Open standards for annotating and indexing networked media

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Oggz provides a simple programming interface for reading and writing Ogg files and streams. Ogg is an interleaving data container developed by Monty at Xiph.Org, originally to support the Ogg Vorbis audio format.


The Oggz source tarball also contains the following command-line tools, which are useful for debugging and testing Ogg bitstreams:

  • oggzdump: Hexdump packets of an Ogg file, or revert an Ogg file from such a hexdump.
  • oggzdiff: Hexdump the packets of two Ogg files and output differences.
  • oggzmerge: Merge Ogg files together, interleaving pages in order of presentation time.
  • oggzrip: Extract one or more logical bitstreams from an Ogg file.


liboggz supports the flexibility afforded by the Ogg file format while presenting the following API niceties:

  • Full API documentation.
  • Comprehensive test suite of read, write and seeking behavior.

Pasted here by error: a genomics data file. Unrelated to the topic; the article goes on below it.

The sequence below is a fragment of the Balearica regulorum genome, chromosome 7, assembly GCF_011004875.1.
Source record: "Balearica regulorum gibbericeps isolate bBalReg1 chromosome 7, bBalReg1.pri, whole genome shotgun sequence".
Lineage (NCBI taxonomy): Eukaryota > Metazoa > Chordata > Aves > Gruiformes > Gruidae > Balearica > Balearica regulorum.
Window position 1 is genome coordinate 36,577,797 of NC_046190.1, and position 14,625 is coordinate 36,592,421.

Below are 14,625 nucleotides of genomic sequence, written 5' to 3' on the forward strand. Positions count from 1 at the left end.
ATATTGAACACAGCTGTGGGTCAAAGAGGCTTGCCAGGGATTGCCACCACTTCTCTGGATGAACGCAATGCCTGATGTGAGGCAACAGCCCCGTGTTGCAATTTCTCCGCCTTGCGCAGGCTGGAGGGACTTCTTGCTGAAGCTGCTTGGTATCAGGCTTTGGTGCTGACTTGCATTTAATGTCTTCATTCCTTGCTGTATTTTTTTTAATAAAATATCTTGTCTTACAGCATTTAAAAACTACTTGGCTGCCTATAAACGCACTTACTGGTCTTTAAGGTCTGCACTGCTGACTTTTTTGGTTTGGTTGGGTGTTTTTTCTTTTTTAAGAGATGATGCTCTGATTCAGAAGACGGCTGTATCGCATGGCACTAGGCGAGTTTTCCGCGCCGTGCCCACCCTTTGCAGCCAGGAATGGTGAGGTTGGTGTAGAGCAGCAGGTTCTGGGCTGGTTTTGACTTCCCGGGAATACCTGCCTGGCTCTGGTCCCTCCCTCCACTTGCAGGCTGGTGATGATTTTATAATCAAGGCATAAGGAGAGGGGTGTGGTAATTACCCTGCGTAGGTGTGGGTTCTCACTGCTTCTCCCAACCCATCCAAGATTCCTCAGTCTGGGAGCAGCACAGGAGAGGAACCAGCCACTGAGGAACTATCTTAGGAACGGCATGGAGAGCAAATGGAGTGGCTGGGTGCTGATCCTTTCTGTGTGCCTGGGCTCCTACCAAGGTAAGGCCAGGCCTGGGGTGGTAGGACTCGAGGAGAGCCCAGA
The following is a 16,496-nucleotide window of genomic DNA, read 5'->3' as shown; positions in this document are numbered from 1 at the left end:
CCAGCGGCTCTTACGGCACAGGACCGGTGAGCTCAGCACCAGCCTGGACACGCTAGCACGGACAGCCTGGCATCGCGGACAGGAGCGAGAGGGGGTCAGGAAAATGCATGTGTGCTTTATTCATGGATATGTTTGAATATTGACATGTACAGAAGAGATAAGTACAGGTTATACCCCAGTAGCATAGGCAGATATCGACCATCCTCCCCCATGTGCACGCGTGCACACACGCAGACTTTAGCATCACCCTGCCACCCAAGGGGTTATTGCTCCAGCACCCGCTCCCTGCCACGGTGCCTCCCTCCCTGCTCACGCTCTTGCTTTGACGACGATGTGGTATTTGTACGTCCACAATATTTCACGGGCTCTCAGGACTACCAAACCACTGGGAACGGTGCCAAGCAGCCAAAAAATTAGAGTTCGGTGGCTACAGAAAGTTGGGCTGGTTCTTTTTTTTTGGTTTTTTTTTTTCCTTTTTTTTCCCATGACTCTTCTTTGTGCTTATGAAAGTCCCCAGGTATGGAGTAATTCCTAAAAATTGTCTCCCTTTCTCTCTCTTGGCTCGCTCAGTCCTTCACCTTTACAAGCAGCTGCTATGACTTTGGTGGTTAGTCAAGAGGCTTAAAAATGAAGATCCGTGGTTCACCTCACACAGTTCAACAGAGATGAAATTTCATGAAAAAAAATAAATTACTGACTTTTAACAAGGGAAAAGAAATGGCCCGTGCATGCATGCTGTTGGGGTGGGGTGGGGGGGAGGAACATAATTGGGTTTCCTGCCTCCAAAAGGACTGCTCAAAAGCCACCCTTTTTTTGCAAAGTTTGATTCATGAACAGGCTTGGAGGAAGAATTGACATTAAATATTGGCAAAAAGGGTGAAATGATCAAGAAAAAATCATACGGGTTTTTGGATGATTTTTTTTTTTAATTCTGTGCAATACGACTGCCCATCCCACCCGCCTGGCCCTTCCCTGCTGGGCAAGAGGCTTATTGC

• Developed and tested on GNU/Linux, Darwin/MacOSX, Win32 and Symbian OS. May work on other Unix-like systems via GNU autoconf. For Win32: nmake Makefiles, Visual Studio .NET 2003 solution files and Visual C++ 6.0 workspace files are provided in the source distribution.
  • BSD style license.
  • Strict adherence to the formatting requirements of Ogg bitstreams, to ensure that only valid bitstreams are generated; writes can fail if you try to write illegally structured packets.
  • A simple, callback based open/read/close or open/write/close interface to raw Ogg files.
  • Writing automatically interleaves with packet queuing, and provides callback based notification when this queue is empty
  • A customisable seeking abstraction for seeking on multitrack Ogg data. Seeking works easily and reliably on multitrack and multi-codec streams, and can transparently parse Theora, Speex, Vorbis, FLAC and CMML headers without requiring linking to those libraries. This allows efficient use on servers and other devices that need to parse and seek within Ogg files, but do not need to do a full media decode.

For encoding and decoding Vorbis and Speex audio files, we recommend you use liboggz in conjunction with libfishsound.


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